Today India’s supreme court issued a judgement on the constitutionality of Aadhaar, the world’s largest biometric database. Aadhaar is complicated, but here’s the gist: for nearly ten years, public welfare and administrative records have been feeding into a biometric database that had its roots in a private-sector company, Infosys. The database started as a way to keep track of welfare payments and work programs, but has gradually morphed into a unique public-private configuration. You can use your Aadhaar number to register for school or welfare, but also to get a bank account or mobile phone, and more recently to take a domestic flight, and even (informally but importantly) to prove you are a legal resident in the country. Many people see no problem with this, as Aadhaar serves a legitimate function in connecting the poor to welfare systems, as well as serving as a way for those with inadequate ID to identify themselves within the formal economy (paying utility bills, getting a SIM card). For a better and more in-depth explanation, see here.
Many others, however, including privacy advocates, have several problems with the system. They don’t like that Aadhaar has taken the place of a state database without being fully under the control of the state. Imagine Mark Zuckerberg creating his own database to help the poor get more efficient access to welfare, and then that database also swallowing up all the data from the national census, the drivers licensing authority, the educational system and the financial system. Suddenly if you get stopped by the police they want your Zuckerberg Card, not your drivers license. If you are getting on a plane, you have to show your Zuckerberg card. This is the point the privacy advocates are making: the argument that the poor need an effective way to identify themselves does not justify a universal surveillance system, and certainly not one that is only dubiously connected to government. (In India’s case, ‘Zuckerberg’ is actually Nandan Nilekani, the former CEO of Infosys).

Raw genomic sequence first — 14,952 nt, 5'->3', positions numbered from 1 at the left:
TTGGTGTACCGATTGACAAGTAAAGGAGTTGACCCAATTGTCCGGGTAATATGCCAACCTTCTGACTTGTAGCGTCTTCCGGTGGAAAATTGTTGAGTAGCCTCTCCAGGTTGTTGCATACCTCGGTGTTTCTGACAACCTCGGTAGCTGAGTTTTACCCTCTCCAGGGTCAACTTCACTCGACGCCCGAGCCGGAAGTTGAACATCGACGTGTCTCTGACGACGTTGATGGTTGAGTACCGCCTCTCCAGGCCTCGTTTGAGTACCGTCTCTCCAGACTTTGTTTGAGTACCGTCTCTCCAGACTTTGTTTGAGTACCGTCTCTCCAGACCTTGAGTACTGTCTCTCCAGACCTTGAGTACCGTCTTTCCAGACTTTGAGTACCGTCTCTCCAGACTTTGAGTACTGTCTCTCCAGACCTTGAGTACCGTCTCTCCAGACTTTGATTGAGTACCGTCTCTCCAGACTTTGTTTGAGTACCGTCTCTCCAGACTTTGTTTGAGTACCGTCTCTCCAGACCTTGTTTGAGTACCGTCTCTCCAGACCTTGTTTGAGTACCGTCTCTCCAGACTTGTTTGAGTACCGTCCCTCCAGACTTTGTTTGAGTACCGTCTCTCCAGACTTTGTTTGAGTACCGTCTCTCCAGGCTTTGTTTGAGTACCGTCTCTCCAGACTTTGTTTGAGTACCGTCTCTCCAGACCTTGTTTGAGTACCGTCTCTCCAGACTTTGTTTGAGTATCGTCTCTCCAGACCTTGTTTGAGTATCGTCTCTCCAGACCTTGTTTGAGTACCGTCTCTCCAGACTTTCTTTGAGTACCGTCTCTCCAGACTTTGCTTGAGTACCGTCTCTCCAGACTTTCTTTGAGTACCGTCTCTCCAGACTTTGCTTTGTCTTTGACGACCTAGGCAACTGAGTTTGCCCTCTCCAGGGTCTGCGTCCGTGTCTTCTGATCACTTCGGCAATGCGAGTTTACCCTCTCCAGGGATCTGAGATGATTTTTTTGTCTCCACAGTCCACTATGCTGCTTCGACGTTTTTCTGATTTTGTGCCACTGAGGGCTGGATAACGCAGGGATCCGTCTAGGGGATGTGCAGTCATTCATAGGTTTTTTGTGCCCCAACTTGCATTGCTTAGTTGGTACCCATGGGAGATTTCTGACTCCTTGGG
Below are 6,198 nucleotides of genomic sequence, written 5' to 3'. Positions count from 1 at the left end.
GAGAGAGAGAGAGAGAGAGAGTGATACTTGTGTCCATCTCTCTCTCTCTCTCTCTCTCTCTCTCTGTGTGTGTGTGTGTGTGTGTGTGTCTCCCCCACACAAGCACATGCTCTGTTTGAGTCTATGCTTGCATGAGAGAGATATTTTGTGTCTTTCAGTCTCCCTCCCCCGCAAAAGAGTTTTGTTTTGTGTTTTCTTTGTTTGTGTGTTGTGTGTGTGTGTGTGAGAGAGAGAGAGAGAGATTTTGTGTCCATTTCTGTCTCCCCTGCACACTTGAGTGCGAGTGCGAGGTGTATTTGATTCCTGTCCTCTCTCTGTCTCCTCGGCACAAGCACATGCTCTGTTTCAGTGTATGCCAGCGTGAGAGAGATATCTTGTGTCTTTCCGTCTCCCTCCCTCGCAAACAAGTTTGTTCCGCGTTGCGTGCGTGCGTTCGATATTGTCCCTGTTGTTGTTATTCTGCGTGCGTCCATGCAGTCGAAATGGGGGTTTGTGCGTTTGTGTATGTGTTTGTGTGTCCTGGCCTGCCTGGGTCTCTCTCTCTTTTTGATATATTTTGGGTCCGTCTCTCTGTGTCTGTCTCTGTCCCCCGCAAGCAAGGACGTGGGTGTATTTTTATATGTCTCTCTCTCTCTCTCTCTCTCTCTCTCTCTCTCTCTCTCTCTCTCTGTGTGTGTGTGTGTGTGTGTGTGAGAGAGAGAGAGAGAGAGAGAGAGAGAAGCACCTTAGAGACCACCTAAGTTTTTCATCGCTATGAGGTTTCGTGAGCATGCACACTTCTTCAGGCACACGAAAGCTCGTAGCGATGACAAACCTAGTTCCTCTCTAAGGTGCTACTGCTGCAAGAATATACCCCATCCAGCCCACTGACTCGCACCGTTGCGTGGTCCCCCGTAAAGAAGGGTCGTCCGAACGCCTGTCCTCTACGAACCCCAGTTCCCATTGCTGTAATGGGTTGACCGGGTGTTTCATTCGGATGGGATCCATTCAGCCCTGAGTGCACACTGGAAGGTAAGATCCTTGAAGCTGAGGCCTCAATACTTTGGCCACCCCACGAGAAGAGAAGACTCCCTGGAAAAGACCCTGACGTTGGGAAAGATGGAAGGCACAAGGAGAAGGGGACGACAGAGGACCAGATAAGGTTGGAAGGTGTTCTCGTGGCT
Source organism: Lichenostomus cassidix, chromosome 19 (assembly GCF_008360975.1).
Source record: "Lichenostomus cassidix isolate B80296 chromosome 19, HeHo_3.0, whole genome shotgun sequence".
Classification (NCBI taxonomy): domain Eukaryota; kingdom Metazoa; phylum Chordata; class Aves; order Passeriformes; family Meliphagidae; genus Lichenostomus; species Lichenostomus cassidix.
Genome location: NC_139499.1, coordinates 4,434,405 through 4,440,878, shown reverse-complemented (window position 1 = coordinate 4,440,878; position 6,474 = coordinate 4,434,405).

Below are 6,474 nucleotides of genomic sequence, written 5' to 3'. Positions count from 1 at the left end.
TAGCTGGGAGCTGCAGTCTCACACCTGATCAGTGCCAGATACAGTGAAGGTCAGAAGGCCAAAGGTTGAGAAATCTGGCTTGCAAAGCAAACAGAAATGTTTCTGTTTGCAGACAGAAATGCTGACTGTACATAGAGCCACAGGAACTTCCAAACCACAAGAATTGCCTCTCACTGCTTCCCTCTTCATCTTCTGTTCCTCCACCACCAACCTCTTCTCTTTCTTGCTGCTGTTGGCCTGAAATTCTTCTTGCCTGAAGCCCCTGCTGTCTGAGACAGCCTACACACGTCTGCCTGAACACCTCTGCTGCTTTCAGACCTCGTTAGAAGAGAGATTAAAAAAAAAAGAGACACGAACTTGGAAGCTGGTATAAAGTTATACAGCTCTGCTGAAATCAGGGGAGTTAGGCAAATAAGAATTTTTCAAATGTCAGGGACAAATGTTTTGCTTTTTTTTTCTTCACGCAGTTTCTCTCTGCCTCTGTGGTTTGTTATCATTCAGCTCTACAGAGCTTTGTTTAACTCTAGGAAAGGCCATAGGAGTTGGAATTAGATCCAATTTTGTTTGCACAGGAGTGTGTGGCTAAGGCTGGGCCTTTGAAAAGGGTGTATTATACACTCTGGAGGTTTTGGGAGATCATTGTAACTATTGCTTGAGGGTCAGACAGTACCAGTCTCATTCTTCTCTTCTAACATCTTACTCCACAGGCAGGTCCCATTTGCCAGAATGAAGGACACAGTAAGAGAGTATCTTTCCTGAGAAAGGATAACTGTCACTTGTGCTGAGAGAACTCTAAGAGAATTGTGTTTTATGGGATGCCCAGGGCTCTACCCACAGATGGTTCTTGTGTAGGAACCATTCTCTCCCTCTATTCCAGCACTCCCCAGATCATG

The question the supreme court had to answer: is Aadhaar constitutional, and does it violate the right to privacy? The court’s judgement was: yes, it’s constitutional because the Indian government has a responsibility to make life better for the poor and that includes access to welfare and government services. No, it doesn’t violate privacy because people should be prepared for the government to collect and manage their administrative data. Essentially: the poor and marginalised need an effective ID system, and Aadhaar is doing the job. The court did say, however, that private companies should not be allowed to demand Aadhaar numbers when people want to transact business with them, and that if they are holding people’s numbers they should destroy them immediately. It also clarified that although parents could register their children in the database, for example for school, those children should have the right to exit the database when they reached adulthood. Essentially: you should only *have* to be in Aadhaar to access state services, and you should do so as an adult citizen, with autonomous choice. No one except the government has the right to demand